VENTURA (CBSLA/AP) – The Thomas Fire that has destroyed hundreds of homes in Ventura County — and is moving northwest into Santa Barbara County — grew overnight Friday to 148,000 acres, this while some mandatory evacuation orders were lifted.
The Ventura County Fire Department reported Saturday morning that the fire, which broke out Monday in the area of the 150 and 126 highways north of Santa Paula, was now 15 percent contained.READ MORE: Rakell, Stolarz Help Ducks End Skid In 4-0 Win Over Senators
The Thomas Fire has destroyed at least 537 structures and damaged 118. Firefighting costs for the Thomas Fire have now topped $17 million, VCFD said Saturday. More than 3,500 firefighters are battling the devastating blaze.
Thomas Fire: Evacuations and Closures
Thousands of residents were allowed to return home Friday night after evacuations orders were lifted for parts of Ventura, Ojai and Santa Paula. However the fire continues to threaten parts of those cities, along with Casitas Springs, Fillmore and unincorporated areas of Ventura County and Matilija Canyon. The fire is expected to move into Santa Barbara County, where the ocean side city of Carpinteria remains under a mandatory or voluntary evacuation orders.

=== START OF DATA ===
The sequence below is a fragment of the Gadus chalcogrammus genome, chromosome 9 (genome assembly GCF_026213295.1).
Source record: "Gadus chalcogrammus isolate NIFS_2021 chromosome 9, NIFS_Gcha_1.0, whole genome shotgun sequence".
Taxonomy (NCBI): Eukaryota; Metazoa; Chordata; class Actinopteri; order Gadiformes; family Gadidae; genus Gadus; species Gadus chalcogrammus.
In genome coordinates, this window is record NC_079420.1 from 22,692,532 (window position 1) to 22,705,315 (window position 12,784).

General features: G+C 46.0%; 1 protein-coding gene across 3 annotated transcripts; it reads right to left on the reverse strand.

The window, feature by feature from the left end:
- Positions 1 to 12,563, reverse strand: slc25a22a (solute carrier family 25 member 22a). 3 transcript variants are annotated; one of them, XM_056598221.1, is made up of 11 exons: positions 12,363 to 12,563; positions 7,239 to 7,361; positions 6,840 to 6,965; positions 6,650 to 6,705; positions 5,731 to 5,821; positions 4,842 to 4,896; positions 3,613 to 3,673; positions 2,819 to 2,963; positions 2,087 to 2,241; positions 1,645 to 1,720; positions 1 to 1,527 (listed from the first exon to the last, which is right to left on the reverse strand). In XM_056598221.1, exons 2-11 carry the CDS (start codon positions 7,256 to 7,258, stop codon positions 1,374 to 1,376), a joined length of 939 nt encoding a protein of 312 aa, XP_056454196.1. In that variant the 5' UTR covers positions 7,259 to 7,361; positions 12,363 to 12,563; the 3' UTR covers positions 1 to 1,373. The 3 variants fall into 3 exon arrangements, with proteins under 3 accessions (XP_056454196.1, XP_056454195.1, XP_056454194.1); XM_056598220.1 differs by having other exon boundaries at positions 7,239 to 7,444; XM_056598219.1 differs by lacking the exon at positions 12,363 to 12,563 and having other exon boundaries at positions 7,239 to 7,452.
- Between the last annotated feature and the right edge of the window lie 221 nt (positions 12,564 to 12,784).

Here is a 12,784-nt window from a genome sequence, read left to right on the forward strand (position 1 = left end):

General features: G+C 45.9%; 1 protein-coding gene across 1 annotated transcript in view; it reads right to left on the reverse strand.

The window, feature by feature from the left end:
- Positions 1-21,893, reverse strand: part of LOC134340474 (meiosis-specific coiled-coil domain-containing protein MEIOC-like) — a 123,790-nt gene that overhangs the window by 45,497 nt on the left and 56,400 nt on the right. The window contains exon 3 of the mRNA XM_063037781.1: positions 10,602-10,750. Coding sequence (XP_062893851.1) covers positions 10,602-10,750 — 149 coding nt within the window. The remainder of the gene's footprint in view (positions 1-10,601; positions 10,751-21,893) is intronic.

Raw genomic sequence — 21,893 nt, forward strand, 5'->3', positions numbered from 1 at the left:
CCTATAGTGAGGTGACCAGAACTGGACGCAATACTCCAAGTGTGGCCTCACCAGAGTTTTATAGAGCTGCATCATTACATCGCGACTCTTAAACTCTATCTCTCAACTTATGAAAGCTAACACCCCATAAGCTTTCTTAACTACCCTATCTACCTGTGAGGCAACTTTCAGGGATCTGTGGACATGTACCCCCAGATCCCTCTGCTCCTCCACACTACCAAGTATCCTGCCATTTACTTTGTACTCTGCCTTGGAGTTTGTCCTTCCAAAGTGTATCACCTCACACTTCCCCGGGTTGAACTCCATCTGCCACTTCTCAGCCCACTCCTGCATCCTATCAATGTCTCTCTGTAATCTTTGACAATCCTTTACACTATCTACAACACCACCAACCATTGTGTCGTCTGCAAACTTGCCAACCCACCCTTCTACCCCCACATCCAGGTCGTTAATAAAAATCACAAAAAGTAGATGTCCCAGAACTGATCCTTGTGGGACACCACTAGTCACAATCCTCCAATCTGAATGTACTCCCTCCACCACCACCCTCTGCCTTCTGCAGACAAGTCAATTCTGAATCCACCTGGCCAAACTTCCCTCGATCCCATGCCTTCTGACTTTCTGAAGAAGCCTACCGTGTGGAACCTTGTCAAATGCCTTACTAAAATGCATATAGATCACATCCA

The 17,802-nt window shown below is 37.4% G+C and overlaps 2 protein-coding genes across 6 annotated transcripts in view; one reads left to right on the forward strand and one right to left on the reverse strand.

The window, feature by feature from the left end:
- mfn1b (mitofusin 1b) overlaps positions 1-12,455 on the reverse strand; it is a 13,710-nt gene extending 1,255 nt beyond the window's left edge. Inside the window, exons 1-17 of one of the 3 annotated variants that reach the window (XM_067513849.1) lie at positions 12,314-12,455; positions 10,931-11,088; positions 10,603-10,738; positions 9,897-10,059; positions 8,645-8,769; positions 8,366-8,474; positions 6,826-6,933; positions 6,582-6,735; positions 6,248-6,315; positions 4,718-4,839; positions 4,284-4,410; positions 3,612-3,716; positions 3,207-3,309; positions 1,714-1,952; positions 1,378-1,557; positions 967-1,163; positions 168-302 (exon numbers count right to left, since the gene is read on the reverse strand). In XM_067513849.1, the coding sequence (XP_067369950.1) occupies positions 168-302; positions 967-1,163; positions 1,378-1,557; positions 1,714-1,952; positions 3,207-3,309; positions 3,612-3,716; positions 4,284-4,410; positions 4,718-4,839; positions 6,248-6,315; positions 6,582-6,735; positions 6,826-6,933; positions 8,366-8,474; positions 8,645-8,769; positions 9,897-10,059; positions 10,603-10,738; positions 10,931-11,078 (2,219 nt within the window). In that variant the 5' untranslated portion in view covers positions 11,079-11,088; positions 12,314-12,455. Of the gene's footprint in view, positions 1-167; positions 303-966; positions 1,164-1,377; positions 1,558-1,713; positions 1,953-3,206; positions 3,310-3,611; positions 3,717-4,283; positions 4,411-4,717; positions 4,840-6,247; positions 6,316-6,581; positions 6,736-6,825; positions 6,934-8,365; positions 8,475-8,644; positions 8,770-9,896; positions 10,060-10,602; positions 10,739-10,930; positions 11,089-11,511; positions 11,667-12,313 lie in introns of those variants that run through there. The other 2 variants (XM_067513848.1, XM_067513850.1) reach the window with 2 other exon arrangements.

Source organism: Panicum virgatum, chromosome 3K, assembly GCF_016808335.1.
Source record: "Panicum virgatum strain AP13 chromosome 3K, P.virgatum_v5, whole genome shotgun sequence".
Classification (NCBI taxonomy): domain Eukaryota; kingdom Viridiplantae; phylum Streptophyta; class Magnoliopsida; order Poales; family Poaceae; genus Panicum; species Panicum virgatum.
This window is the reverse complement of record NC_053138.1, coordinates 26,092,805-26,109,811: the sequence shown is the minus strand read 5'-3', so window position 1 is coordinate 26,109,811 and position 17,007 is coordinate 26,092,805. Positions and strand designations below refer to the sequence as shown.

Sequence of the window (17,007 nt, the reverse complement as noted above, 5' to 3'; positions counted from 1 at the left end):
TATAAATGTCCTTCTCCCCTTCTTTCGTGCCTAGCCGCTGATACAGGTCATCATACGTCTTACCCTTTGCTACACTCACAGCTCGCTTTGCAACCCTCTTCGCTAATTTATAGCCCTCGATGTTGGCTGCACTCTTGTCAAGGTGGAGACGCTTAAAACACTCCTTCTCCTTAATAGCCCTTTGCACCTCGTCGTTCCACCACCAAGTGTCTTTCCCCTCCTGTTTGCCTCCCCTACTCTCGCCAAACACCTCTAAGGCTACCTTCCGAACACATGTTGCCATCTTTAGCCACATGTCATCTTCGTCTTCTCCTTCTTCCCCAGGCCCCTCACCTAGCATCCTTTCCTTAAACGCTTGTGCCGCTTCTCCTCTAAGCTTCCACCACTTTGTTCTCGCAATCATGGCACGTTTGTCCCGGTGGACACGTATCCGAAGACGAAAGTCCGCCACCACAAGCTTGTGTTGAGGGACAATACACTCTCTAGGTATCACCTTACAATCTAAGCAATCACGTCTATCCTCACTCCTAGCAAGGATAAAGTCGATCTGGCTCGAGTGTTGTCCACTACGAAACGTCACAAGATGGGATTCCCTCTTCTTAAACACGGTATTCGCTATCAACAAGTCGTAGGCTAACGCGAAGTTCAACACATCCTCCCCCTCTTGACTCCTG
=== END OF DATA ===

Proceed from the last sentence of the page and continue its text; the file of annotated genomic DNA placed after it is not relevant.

Along the coast between Ventura and Santa Barbara, tiny communities have so far survived close calls. Slopes along U.S. 101 were blackened, but homes still stood at La Conchita and Faria Beach.READ MORE: Lakers F LeBron James Fined $15,000 For "Obscene Gesture"
The firefight will continue to be challenging as a Red Flag Warning remains in effect through 8 p.m. Sunday for most of Ventura and Los Angeles counties. Santa Ana wind gusts of 30 to 50 miles per hour are expected, with humidity in the single digits.
California Gov. Jerry Brown was set to visit the scene of the fire Saturday. Brown will survey damage from the Thomas Fire and will meet with emergency management officials and residents.
On Friday, the first fire-related death was confirmed by the Ventura County medical examiner’s office. Virginia Pesola, 70, of Santa Paula, was found dead Wednesday night along an evacuation route near a fire northwest of Los Angeles. Her death was caused by crash injuries, smoke inhalation and burns, the medical examiner’s office said in a statement.
“This tragic death is the only confirmed fire-related death in Ventura County to date,” said Dr. Christopher Young, the Ventura County chief medical examiner.
The Thomas Fire is the largest of six that have scorched Southern California. On Friday, President Donald Trump issued an emergency declaration allowing counties affected by the wildfires to receive federal assistance.MORE NEWS: Black Friday Safety: More 'Smash-And-Grab' Robberies Prompt Increase In Mall Security, Pleas To Be Aware While Shopping
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